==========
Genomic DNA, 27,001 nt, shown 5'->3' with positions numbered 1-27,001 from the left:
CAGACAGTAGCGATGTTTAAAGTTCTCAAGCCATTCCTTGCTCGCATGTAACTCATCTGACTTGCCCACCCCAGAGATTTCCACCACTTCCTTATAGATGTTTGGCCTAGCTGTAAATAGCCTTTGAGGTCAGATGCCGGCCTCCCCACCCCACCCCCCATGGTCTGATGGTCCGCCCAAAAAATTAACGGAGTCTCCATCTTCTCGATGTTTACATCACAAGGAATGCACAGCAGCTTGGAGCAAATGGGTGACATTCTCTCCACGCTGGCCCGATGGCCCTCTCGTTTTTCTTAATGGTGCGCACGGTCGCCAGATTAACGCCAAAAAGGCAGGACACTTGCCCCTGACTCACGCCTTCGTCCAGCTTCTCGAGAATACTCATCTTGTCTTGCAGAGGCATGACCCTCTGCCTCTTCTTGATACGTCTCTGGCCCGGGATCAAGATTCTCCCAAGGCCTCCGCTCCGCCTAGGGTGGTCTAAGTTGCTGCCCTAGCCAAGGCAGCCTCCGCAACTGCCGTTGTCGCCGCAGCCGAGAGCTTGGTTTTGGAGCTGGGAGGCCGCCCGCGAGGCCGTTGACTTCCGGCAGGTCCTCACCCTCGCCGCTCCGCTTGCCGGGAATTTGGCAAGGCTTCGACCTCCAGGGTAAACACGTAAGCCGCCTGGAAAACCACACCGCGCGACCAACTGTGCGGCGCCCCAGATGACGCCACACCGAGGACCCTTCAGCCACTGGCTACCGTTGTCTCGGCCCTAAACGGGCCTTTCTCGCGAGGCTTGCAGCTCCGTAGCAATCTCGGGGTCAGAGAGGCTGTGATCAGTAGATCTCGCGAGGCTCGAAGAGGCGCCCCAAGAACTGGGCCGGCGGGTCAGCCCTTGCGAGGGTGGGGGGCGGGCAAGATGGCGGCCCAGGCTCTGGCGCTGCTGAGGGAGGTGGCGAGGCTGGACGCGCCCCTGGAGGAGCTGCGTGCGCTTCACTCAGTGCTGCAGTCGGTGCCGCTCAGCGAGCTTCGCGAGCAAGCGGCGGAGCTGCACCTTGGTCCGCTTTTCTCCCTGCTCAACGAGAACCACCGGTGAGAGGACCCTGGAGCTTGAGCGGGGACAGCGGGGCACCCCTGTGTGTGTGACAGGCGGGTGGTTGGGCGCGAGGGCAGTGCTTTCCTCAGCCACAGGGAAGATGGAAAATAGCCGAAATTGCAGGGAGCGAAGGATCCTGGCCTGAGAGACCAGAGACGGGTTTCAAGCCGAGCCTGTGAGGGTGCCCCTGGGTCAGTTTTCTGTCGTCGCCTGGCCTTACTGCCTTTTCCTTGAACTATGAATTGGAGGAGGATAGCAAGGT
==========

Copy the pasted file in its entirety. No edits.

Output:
Genomic DNA, 27,001 nt, shown 5'->3' with positions numbered 1-27,001 from the left:
CAGACAGTAGCGATGTTTAAAGTTCTCAAGCCATTCCTTGCTCGCATGTAACTCATCTGACTTGCCCACCCCAGAGATTTCCACCACTTCCTTATAGATGTTTGGCCTAGCTGTAAATAGCCTTTGAGGTCAGATGCCGGCCTCCCCACCCCACCCCCCATGGTCTGATGGTCCGCCCAAAAAATTAACGGAGTCTCCATCTTCTCGATGTTTACATCACAAGGAATGCACAGCAGCTTGGAGCAAATGGGTGACATTCTCTCCACGCTGGCCCGATGGCCCTCTCGTTTTTCTTAATGGTGCGCACGGTCGCCAGATTAACGCCAAAAAGGCAGGACACTTGCCCCTGACTCACGCCTTCGTCCAGCTTCTCGAGAATACTCATCTTGTCTTGCAGAGGCATGACCCTCTGCCTCTTCTTGATACGTCTCTGGCCCGGGATCAAGATTCTCCCAAGGCCTCCGCTCCGCCTAGGGTGGTCTAAGTTGCTGCCCTAGCCAAGGCAGCCTCCGCAACTGCCGTTGTCGCCGCAGCCGAGAGCTTGGTTTTGGAGCTGGGAGGCCGCCCGCGAGGCCGTTGACTTCCGGCAGGTCCTCACCCTCGCCGCTCCGCTTGCCGGGAATTTGGCAAGGCTTCGACCTCCAGGGTAAACACGTAAGCCGCCTGGAAAACCACACCGCGCGACCAACTGTGCGGCGCCCCAGATGACGCCACACCGAGGACCCTTCAGCCACTGGCTACCGTTGTCTCGGCCCTAAACGGGCCTTTCTCGCGAGGCTTGCAGCTCCGTAGCAATCTCGGGGTCAGAGAGGCTGTGATCAGTAGATCTCGCGAGGCTCGAAGAGGCGCCCCAAGAACTGGGCCGGCGGGTCAGCCCTTGCGAGGGTGGGGGGCGGGCAAGATGGCGGCCCAGGCTCTGGCGCTGCTGAGGGAGGTGGCGAGGCTGGACGCGCCCCTGGAGGAGCTGCGTGCGCTTCACTCAGTGCTGCAGTCGGTGCCGCTCAGCGAGCTTCGCGAGCAAGCGGCGGAGCTGCACCTTGGTCCGCTTTTCTCCCTGCTCAACGAGAACCACCGGTGAGAGGACCCTGGAGCTTGAGCGGGGACAGCGGGGCACCCCTGTGTGTGTGACAGGCGGGTGGTTGGGCGCGAGGGCAGTGCTTTCCTCAGCCACAGGGAAGATGGAAAATAGCCGAAATTGCAGGGAGCGAAGGATCCTGGCCTGAGAGACCAGAGACGGGTTTCAAGCCGAGCCTGTGAGGGTGCCCCTGGGTCAGTTTTCTGTCGTCGCCTGGCCTTACTGCCTTTTCCTTGAACTATGAATTGGAGGAGGATAGCAAGGT